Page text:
The majority of agricultural labor occurs in fields where farmworkers plant, cultivate, and harvest the crops that make their way into the hands of the consumer. The photographs in this series depict workers in fields and groves of tobacco, onions, potatoes, apples, oranges and strawberries. According to the National Center for Farmworker Health, 85% of all fruits and vegetables enjoyed in the United States are hand-picked by farmworkers. This labor is often invisible to shoppers strolling through supermarket aisles selecting produce.
Farmworkers in the United States have many faces. They include men, women, and children, citizens and non-resident immigrants. However, they are all alike in the challenges they face. Farmworkers are usually paid hourly or by the amount of food they pick. In North Carolina, farmworkers are paid 50 cents per bushel of apples picked. To make $50 harvesting sweet potatoes, they would have to pick and haul 125 buckets, or 2 tons of potatoes (NC Farmworker Institute Fact Sheet, 2007).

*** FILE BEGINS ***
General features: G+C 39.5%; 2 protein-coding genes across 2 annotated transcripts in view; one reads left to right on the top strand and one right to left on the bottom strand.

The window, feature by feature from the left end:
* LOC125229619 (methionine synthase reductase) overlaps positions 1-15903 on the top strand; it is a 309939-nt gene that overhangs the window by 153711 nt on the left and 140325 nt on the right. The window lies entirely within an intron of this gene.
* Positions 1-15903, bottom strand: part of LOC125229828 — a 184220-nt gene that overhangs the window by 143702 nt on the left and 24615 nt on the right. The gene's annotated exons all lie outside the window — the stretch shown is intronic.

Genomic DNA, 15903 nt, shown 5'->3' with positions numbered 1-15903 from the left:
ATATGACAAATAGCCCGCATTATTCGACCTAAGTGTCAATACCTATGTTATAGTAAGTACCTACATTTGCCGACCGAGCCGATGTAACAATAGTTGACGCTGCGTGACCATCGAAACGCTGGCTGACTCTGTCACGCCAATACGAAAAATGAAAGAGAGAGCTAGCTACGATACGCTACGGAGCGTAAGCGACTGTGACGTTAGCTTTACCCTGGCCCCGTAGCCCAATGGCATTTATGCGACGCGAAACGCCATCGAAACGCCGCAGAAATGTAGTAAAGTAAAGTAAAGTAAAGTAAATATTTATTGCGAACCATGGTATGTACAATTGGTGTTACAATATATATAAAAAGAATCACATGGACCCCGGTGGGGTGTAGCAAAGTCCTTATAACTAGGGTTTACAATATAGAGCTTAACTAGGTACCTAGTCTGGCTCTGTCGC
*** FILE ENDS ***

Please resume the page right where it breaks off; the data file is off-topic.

Farmworkers are the second lowest paid workforce in the nation (Runyan, J. USDA, 2001). Though exposed to some of the most hazardous working conditions, they suffer from insufficient job safety legislation.
Documenting the Politics of Food: Photographs from the Rubenstein Library Collections
10 August - 10 December 2012
Special Collections Hallway Gallery
Gallery is open Monday-Sunday
Hours vary, please check online
September 20th, Time TBA